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What Budget Mean To You-Student Testimonials: Our Submissions Were Not Only Considered but Incorporated

Students are happy that their submissions during the Budget Consultations earlier this year were not only taken into consideration but also incorporated in the 2017-2018 National Budget allocation. The Attorney-General
01 Jul 2017 10:49
What Budget Mean To You-Student Testimonials: Our Submissions Were Not Only Considered but Incorporated
Farhan Mohammad. Photo: Ronald Kumar

Students are happy that their submissions during the Budget Consultations earlier this year were not only taken into consideration but also incorporated in the 2017-2018 National Budget allocation.

The Attorney-General and Minister for Economy Aiyaz Sayed-Khaiyum during the Budget consultations had toured many schools in the major divisions and listened to students on what they hoped to see in the 2017-2018 Budget.

Not only did he consider their submissions but it was incorporated in the Budget resulting in the education sector receiving the biggest allocation of $964.4 million.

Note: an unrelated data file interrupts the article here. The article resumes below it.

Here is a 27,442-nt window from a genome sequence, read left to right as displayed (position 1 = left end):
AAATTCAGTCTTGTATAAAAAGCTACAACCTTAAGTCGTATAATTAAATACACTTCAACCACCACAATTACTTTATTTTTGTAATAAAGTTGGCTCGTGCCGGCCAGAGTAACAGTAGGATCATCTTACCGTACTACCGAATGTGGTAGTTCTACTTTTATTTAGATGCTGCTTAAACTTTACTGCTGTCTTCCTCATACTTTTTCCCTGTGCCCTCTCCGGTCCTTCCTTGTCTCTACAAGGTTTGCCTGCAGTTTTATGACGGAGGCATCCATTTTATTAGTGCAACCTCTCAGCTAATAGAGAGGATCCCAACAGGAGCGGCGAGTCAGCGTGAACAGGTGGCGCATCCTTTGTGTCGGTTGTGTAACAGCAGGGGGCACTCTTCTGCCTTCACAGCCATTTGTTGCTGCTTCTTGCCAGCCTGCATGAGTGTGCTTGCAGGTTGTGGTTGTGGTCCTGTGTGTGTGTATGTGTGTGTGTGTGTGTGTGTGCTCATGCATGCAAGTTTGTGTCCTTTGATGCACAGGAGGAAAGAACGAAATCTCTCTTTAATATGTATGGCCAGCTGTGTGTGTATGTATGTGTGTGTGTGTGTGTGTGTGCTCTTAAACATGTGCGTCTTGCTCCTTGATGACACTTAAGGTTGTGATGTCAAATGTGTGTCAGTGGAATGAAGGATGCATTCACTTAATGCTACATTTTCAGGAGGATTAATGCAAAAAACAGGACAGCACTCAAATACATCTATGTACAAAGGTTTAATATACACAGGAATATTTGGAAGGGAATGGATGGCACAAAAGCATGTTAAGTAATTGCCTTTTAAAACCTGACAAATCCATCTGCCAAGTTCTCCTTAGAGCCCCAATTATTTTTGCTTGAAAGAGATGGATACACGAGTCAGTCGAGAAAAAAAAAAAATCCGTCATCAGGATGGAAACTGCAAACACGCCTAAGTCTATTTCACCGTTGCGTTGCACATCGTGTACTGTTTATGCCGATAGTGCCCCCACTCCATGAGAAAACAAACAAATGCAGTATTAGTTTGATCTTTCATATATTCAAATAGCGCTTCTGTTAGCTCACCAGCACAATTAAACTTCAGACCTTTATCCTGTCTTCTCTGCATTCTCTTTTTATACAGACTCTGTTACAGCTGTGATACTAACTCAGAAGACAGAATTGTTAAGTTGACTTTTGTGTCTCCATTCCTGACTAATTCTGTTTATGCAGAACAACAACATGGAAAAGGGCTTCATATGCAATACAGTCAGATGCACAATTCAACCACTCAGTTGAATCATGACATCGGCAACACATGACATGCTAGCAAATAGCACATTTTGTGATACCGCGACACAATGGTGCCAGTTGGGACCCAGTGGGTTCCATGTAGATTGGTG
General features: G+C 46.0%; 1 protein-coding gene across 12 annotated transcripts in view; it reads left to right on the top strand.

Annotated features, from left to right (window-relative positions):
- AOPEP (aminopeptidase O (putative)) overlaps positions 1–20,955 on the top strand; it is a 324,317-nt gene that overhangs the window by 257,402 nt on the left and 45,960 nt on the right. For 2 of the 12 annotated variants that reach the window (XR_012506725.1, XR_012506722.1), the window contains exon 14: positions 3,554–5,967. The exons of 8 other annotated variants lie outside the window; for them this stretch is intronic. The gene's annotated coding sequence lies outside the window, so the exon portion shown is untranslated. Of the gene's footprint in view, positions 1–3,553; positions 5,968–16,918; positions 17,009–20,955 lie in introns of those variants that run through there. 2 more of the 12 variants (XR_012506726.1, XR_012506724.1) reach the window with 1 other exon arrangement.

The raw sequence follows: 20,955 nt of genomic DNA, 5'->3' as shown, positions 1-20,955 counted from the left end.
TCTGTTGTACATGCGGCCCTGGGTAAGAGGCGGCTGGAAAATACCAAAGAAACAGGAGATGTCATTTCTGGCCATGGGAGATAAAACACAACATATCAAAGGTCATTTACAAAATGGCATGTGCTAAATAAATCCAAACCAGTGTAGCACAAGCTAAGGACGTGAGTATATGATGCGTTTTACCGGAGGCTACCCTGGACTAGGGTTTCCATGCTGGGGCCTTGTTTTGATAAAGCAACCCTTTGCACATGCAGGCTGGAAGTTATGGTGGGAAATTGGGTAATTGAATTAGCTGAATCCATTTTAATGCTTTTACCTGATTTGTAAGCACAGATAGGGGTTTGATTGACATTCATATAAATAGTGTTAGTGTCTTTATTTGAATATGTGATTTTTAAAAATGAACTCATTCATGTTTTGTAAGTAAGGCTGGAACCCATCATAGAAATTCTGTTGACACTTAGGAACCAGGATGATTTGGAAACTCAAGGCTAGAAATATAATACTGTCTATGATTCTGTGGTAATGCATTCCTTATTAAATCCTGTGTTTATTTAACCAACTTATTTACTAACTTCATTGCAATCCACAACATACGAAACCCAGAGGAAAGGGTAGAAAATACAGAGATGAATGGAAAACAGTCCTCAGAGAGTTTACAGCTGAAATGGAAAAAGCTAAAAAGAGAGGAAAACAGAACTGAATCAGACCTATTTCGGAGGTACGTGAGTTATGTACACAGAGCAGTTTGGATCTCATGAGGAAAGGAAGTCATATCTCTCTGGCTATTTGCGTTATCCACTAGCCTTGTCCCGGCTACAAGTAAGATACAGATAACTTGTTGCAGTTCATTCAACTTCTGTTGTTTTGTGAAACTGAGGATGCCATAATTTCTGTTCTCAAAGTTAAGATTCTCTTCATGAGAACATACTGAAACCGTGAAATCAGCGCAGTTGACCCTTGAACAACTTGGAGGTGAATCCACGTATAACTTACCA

This is indicative of Government’s move to involve youths in the decision-making process.

Students under the Tertiary Education Loan Scheme (TELS) enrolled in semester based courses will receive an allowance of $6600 per annum or $3300 per semester compared to what is currently received, $4334 per annum.

Varsha Singh, a student from the Fiji National University was overwhelmed by the fact that their suggestions had been taken onboard by Mr Sayed-Khaiyum. He made the announcement on Thursday.

“I wish to thank Mr Sayed-Khaiyum for the increase in allowance. These were some of the suggestions made during the budget consultations and this has now come to be,” she said.

“The consultations were meant for this and we are glad that such consultations were held.”

At one of the budget consultations at USP Laucala Campus this year, a student had informed Mr Sayed-Khaiyum that at the end of the day, students receive $7 a day from the allowance.

Farhan Mohammed, a final year law student at USP agreed that the new allocation was a good improvement, especially, for students from the West and the rural areas who travel to Suva to study at the Laucala Campus.

“Through the new budget, we can now utilise the extra money for better accommodation arrangements instead of worrying about the allowances being finished early. We now do not need to look for a part-time job to cover our expenses,” Mr Mohammed said.

Edited by Ranoba Baoa

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